Strep throat is a relatively common bacterial infection that often leads to a severe sore throat and other symptoms. The good news is that it is treatable and is often resolved within a week or two. Still, if you or someone you know suffers from strep throat, you will likely have a lot of burning questions on your mind. One of the most common questions is will strep go away on its own? The short answer is yes, but there’s so much more to know about this bacterial infection.
What is strep throat?
Unlike a lot of conditions that cause sore throats, strep throat is a bacterial infection. Specifically, the bacteria responsible for this infection is called group A Streptococcus – often abbreviated as group A strep.
According to the most recent data from the CDC, around 14,000 – 25,000 cases of strep throat occur in the US each year.
What are the symptoms of strep throat?
Strep throat is often difficult to diagnose as it presents similar symptoms to a lot of viral throat infections.
Individuals suffering from this bacterial infection usually experience:
- Severe throat pain that develops without much prior warning
- Difficulty swallowing foods and liquids
- Swollen tonsils that look very red
- White patches or pus on the tonsils and throat – sometimes also visible on the tongue
- Swollen lymph nodes in the front of the neck
- Very small red spots visible on the roof of the mouth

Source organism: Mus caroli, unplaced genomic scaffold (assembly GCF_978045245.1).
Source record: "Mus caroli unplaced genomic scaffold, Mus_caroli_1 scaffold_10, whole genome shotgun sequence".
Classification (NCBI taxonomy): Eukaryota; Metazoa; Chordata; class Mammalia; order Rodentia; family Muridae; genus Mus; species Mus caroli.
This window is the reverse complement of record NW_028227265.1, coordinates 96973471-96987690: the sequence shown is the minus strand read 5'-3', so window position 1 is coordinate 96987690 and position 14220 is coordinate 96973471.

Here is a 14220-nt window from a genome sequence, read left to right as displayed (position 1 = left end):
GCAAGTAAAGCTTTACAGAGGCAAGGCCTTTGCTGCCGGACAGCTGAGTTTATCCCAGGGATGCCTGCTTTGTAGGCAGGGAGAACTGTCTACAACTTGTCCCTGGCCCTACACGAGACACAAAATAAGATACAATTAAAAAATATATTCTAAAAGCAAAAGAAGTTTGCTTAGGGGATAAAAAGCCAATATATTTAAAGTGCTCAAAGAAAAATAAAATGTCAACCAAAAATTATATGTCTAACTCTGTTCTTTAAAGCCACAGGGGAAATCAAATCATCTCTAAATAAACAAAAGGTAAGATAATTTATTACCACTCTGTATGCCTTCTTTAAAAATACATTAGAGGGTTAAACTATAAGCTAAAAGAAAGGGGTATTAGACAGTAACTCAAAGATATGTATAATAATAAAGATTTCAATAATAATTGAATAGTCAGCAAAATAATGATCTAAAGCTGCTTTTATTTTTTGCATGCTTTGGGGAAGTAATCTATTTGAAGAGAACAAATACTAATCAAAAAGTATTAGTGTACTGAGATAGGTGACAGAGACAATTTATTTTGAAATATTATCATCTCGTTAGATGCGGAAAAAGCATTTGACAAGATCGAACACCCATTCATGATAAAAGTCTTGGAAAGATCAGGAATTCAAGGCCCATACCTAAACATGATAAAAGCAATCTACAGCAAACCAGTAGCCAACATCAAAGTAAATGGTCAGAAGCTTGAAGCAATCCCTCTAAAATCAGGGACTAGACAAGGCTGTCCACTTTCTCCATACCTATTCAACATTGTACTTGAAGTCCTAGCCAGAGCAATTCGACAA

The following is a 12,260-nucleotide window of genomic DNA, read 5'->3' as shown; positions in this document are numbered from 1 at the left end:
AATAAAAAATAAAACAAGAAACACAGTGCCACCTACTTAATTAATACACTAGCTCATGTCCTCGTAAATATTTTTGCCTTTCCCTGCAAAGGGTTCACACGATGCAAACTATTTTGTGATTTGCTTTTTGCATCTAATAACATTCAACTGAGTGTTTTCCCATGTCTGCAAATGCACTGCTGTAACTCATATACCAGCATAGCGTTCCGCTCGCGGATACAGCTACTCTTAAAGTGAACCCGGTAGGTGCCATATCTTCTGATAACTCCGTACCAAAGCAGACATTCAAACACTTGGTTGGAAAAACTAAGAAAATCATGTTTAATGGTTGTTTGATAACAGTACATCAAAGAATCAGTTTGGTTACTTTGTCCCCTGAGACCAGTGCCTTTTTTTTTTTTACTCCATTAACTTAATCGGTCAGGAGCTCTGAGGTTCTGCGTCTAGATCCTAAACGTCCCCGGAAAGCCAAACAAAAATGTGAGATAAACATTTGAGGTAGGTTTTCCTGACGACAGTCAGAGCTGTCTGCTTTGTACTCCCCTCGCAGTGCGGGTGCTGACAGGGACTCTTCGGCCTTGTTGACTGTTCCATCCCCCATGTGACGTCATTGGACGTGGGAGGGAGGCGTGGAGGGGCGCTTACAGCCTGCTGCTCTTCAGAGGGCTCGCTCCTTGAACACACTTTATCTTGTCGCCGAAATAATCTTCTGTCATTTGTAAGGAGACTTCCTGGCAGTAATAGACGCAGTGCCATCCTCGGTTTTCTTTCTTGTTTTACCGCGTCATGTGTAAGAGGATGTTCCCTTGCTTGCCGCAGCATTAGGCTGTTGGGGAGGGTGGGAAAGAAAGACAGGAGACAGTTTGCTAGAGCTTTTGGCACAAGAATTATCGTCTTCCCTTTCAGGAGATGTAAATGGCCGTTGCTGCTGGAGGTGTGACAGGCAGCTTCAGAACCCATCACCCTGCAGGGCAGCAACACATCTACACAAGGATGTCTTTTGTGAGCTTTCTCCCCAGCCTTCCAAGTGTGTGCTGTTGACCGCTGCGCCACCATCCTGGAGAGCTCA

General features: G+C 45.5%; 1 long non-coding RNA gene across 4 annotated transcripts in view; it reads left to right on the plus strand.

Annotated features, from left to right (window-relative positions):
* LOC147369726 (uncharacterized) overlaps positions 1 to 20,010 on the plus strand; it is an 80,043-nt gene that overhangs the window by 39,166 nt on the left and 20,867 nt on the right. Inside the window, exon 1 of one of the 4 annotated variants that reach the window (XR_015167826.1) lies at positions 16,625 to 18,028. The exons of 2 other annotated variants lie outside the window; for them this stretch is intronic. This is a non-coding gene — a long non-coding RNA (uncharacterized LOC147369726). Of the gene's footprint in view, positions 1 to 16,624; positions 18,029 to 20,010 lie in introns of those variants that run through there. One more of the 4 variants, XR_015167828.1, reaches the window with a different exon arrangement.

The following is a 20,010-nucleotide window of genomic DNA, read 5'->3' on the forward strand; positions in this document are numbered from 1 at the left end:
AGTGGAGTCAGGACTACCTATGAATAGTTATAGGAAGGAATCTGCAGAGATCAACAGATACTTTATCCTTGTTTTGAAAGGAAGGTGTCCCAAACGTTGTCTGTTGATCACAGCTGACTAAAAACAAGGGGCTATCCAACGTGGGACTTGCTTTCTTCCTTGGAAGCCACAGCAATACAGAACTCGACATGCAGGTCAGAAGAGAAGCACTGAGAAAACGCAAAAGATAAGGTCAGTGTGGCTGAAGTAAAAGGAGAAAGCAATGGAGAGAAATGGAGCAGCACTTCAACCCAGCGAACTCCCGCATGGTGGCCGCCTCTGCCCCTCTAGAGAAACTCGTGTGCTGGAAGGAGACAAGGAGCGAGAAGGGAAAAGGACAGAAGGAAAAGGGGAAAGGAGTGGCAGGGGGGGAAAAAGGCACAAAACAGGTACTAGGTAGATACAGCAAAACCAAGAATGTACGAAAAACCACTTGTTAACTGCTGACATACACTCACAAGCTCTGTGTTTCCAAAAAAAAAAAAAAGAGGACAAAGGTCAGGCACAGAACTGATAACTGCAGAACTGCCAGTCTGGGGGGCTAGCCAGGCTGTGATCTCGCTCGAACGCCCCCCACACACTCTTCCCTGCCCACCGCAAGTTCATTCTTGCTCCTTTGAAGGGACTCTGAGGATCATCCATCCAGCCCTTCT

A lot of these symptoms may also be present if you suffer from tonsillitis. However, research shows that tonsillar and pharyngeal exudate – the white patches or pus in your throat/on your tonsils – is a good indicator that you have strep throat and not tonsillitis.
What causes strep throat?
As mentioned previously, strep throat is caused by a bacterium called group A strep. This type of bacteria is very contagious and can manifest itself in the world around you. Commonly, it spreads through droplets. If someone sneezes or coughs, there is a chance you can inhale these droplets that might have group A strep in them.
Similarly, bacteria can be contracted from touching surfaces and then touching your mouth, nose, or eyes. Someone that is infected with strep will be contagious, so they can pass this on to many other people.
This is why it is important to constantly sanitize your hands and avoid sharing food or drink with others. You never know what bacteria or viruses someone is carrying, so it is always a good idea to wash your hands regularly or use hand sanitizer to remove bacteria.
It is also important to note that strep throat is more prevalent in young children. If you have children or spend a lot of time around young children, you may be at an increased risk of catching strep as an adult.
Can strep throat go away on its own?
Yes, the good news is that strep throat does go away on its own. Usually, it takes up to a week for the infection to run its course and lead to a reduction in symptoms. This can happen with or without treatment – thought treatment is highly recommended.
How is strep throat treated?
This bacterial infection is typically treated with antibiotics. Most notably, amoxicillin or penicillin is the chosen antibiotic to use.